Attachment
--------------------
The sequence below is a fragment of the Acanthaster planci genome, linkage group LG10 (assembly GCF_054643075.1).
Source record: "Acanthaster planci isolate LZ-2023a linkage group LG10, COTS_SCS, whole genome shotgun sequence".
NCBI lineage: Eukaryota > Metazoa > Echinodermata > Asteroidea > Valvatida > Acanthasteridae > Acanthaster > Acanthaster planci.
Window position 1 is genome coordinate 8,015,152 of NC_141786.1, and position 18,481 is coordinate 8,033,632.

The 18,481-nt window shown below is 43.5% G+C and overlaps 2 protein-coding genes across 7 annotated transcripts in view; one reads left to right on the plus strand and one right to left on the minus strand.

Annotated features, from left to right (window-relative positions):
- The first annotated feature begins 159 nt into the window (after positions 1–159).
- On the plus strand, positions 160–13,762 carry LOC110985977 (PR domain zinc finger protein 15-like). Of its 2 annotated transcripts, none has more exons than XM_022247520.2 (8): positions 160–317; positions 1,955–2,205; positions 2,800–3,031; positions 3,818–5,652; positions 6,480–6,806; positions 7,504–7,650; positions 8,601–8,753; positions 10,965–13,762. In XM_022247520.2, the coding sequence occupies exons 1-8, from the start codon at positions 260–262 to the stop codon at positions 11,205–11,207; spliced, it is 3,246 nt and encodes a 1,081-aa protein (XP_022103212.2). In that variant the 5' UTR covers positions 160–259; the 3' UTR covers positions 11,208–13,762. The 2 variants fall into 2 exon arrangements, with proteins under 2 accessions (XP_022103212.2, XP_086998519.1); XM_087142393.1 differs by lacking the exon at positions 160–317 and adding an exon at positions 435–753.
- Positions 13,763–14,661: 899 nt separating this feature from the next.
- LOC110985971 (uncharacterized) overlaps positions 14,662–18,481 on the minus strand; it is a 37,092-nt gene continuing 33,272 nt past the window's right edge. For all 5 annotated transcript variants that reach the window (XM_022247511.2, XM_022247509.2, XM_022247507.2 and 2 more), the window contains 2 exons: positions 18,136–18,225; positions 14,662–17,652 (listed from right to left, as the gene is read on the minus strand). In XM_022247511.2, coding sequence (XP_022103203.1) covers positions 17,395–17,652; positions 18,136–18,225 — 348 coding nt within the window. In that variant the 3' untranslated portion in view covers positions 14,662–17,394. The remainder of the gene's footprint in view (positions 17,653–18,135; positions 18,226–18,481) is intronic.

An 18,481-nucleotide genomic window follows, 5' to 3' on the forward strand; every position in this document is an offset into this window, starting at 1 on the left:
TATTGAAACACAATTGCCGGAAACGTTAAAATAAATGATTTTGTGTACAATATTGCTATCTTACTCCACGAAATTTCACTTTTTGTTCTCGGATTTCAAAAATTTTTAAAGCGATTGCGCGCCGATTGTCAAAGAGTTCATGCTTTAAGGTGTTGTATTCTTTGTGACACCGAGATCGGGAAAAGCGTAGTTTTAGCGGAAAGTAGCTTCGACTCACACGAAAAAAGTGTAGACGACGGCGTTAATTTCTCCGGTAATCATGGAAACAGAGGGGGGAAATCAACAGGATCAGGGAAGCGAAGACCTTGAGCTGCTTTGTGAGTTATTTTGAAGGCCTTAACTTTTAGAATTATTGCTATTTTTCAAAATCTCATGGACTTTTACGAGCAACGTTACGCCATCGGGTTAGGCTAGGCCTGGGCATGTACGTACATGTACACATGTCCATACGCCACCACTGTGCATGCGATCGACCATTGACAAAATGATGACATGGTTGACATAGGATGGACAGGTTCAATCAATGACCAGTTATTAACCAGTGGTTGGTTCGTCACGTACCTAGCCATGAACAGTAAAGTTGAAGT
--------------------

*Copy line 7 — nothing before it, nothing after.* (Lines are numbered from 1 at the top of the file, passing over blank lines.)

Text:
- The first annotated feature begins 159 nt into the window (after positions 1–159).